0.8 -1.829575 -1.829575 0.318272 0.255507

0.4 -1.829575 -1.829575 0.320008 0.221406

0.6 -1.829575 -1.829575 0.316782 0.284745

0.8 -1.829575 -1.829575 0.314360 0.332272

0.5 -1.489532 -0.695215 0.261896 0.223924

1.0 -1.564022 -1.564022 0.318272 0.255507

1.5 -1.682498 -2.647314 0.379145 0.289266

1 -1.731420 -1.892121 0.320008 0.221406

2 -1.544321 -1.744322 0.271241 0.294873

3 -1.324151 -1.212141 0.240514 0.299200

• Magneticfield parameter have tendency to control the flow and reduce the friction factor.

• The heat and mass transfer rate in non-Newtonian nanofluids is comparatively high while compared with the Newtonian fluid.

• Brownian motion parameter have tendency to enhance the mass transfer rate.

• Rise in the stretching ratio parameter increase the local Nusselt and Sherwood numbers.

• Biot numbers have tendency to control the heat and mass transfer rate.

• The enhancement in the thermal boundary layer thickness of Newtonian fluid is significant while compared with the non-Newtonian fluid.

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Blue: Newtonian Fluid Red : Non-Newtonian Fluid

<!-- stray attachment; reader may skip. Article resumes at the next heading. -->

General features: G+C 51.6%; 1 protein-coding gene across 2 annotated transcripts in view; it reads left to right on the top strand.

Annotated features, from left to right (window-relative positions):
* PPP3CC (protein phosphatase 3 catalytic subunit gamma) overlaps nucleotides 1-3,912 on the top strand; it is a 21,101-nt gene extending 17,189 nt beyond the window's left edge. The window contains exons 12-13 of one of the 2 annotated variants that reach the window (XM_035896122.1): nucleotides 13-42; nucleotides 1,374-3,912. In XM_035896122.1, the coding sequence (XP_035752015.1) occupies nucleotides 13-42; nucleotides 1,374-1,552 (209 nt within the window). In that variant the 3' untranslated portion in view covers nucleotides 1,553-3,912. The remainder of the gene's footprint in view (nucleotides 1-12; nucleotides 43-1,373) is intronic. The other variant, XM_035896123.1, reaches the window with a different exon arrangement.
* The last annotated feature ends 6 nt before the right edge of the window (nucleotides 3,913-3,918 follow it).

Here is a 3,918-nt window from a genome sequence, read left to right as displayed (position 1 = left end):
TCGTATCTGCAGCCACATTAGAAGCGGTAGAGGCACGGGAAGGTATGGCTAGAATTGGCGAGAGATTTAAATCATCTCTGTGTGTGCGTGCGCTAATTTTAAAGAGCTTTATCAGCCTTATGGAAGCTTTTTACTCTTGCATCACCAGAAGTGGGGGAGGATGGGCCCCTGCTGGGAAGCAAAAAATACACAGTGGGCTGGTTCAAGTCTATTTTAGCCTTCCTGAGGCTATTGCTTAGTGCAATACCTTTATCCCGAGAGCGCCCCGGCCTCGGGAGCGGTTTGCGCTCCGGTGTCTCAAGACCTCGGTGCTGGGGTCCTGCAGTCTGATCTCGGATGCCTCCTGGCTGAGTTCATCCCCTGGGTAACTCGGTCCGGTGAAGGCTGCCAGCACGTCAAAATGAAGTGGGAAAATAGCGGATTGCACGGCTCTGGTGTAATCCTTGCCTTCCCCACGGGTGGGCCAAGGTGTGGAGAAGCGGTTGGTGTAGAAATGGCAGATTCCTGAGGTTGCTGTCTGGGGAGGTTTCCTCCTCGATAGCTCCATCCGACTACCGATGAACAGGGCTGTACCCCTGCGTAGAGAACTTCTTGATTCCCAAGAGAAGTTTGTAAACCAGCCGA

u 0 1 2 3 4 5 V 6 7

Fig. 16. Concentration field for different values of stretching parameter.

Table 3

Variation in physical quantities for Casson fluid.

M Nt Nb Bi1 Bi2 c Cfx Cfy -e'(0)

1.0 -1.056839 -1.056839 0.351302 0.276392

2.0 -1.203687 -1.203687 0.342317 0.270575

3.0 -1.334672 -1.334672 0.334282 0.265384

0.5 -1.056839 -1.056839 0.343652 0.249566

1.0 -1.056839 -1.056839 0.324731 0.190895

1.5 -1.056839 -1.056839 0.306227 0.143374

1.0 -1.056839 -1.056839 0.336545 0.299985

2.0 -1.056839 -1.056839 0.306797 0.311765

3.0 -1.056839 -1.056839 0.277110 0.315664

0.4 -1.056839 -1.056839 0.248208 0.292515

0.6 -1.056839 -1.056839 0.311373 0.284995

0.8 -1.056839 -1.056839 0.356310 0.279683

0.4 -1.056839 -1.056839 0.358055 0.240507

0.6 -1.056839 -1.056839 0.354790 0.313754

0.8 -1.056839 -1.056839 0.352273 0.370115

0.5 -0.928995 -0.433610 0.298763 0.246840

1.0 -0.975414 -0.975414 0.356310 0.279683

1.5 -1.049260 -1.650940 0.414916 0.311562

Acknowledgments

The authors wish to express their thanks to the very competent anonymous referees for their valuable comments and suggestions. Third author acknowledge the UGC for financial support under the UGC Dr. D.S. Kothari Fellowship Scheme.